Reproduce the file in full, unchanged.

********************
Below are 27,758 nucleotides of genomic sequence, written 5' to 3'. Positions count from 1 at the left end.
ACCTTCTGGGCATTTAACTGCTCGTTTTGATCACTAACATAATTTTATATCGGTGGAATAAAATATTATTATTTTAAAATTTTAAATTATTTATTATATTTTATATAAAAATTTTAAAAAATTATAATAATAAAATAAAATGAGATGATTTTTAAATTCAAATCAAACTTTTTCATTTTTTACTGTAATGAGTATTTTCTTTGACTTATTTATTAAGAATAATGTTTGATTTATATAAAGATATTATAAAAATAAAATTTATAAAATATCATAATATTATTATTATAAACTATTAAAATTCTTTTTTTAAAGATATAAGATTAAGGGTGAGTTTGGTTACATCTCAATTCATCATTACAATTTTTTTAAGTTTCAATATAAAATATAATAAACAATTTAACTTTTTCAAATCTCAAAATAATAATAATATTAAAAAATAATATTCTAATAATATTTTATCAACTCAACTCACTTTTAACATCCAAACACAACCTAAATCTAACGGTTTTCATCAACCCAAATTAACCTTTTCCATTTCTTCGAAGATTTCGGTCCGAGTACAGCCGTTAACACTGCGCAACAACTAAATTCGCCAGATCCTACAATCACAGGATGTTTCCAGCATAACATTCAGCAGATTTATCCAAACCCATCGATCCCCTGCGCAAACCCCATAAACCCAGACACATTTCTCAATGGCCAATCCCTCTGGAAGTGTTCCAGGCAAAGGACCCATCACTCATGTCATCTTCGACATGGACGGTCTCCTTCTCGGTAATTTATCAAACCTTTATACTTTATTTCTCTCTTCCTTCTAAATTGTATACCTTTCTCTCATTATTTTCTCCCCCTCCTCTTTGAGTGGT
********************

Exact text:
Below are 27,758 nucleotides of genomic sequence, written 5' to 3'. Positions count from 1 at the left end.
ACCTTCTGGGCATTTAACTGCTCGTTTTGATCACTAACATAATTTTATATCGGTGGAATAAAATATTATTATTTTAAAATTTTAAATTATTTATTATATTTTATATAAAAATTTTAAAAAATTATAATAATAAAATAAAATGAGATGATTTTTAAATTCAAATCAAACTTTTTCATTTTTTACTGTAATGAGTATTTTCTTTGACTTATTTATTAAGAATAATGTTTGATTTATATAAAGATATTATAAAAATAAAATTTATAAAATATCATAATATTATTATTATAAACTATTAAAATTCTTTTTTTAAAGATATAAGATTAAGGGTGAGTTTGGTTACATCTCAATTCATCATTACAATTTTTTTAAGTTTCAATATAAAATATAATAAACAATTTAACTTTTTCAAATCTCAAAATAATAATAATATTAAAAAATAATATTCTAATAATATTTTATCAACTCAACTCACTTTTAACATCCAAACACAACCTAAATCTAACGGTTTTCATCAACCCAAATTAACCTTTTCCATTTCTTCGAAGATTTCGGTCCGAGTACAGCCGTTAACACTGCGCAACAACTAAATTCGCCAGATCCTACAATCACAGGATGTTTCCAGCATAACATTCAGCAGATTTATCCAAACCCATCGATCCCCTGCGCAAACCCCATAAACCCAGACACATTTCTCAATGGCCAATCCCTCTGGAAGTGTTCCAGGCAAAGGACCCATCACTCATGTCATCTTCGACATGGACGGTCTCCTTCTCGGTAATTTATCAAACCTTTATACTTTATTTCTCTCTTCCTTCTAAATTGTATACCTTTCTCTCATTATTTTCTCCCCCTCCTCTTTGAGTGGT